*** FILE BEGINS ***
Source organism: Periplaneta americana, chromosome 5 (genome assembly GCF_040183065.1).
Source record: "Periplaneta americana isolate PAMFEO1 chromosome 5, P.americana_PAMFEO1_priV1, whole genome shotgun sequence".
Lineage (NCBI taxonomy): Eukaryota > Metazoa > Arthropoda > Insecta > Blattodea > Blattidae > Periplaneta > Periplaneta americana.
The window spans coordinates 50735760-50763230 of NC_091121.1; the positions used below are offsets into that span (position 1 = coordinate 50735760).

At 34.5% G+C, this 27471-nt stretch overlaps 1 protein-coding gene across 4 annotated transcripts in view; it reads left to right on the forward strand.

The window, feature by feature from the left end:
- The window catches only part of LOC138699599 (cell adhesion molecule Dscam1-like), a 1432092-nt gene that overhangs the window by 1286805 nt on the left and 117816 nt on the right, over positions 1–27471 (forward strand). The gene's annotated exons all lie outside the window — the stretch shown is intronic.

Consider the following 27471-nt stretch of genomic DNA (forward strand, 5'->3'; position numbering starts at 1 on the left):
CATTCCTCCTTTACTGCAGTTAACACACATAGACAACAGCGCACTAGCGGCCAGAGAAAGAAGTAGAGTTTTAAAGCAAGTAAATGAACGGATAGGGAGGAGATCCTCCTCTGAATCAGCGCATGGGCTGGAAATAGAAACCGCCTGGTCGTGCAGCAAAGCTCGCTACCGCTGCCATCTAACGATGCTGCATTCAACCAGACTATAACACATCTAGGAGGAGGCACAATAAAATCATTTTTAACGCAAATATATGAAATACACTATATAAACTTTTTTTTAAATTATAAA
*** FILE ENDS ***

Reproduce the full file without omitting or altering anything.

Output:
Source organism: Periplaneta americana, chromosome 5 (genome assembly GCF_040183065.1).
Source record: "Periplaneta americana isolate PAMFEO1 chromosome 5, P.americana_PAMFEO1_priV1, whole genome shotgun sequence".
Lineage (NCBI taxonomy): Eukaryota > Metazoa > Arthropoda > Insecta > Blattodea > Blattidae > Periplaneta > Periplaneta americana.
The window spans coordinates 50735760-50763230 of NC_091121.1; the positions used below are offsets into that span (position 1 = coordinate 50735760).

At 34.5% G+C, this 27471-nt stretch overlaps 1 protein-coding gene across 4 annotated transcripts in view; it reads left to right on the forward strand.

The window, feature by feature from the left end:
- The window catches only part of LOC138699599 (cell adhesion molecule Dscam1-like), a 1432092-nt gene that overhangs the window by 1286805 nt on the left and 117816 nt on the right, over positions 1–27471 (forward strand). The gene's annotated exons all lie outside the window — the stretch shown is intronic.

Consider the following 27471-nt stretch of genomic DNA (forward strand, 5'->3'; position numbering starts at 1 on the left):
CATTCCTCCTTTACTGCAGTTAACACACATAGACAACAGCGCACTAGCGGCCAGAGAAAGAAGTAGAGTTTTAAAGCAAGTAAATGAACGGATAGGGAGGAGATCCTCCTCTGAATCAGCGCATGGGCTGGAAATAGAAACCGCCTGGTCGTGCAGCAAAGCTCGCTACCGCTGCCATCTAACGATGCTGCATTCAACCAGACTATAACACATCTAGGAGGAGGCACAATAAAATCATTTTTAACGCAAATATATGAAATACACTATATAAACTTTTTTTTAAATTATAAA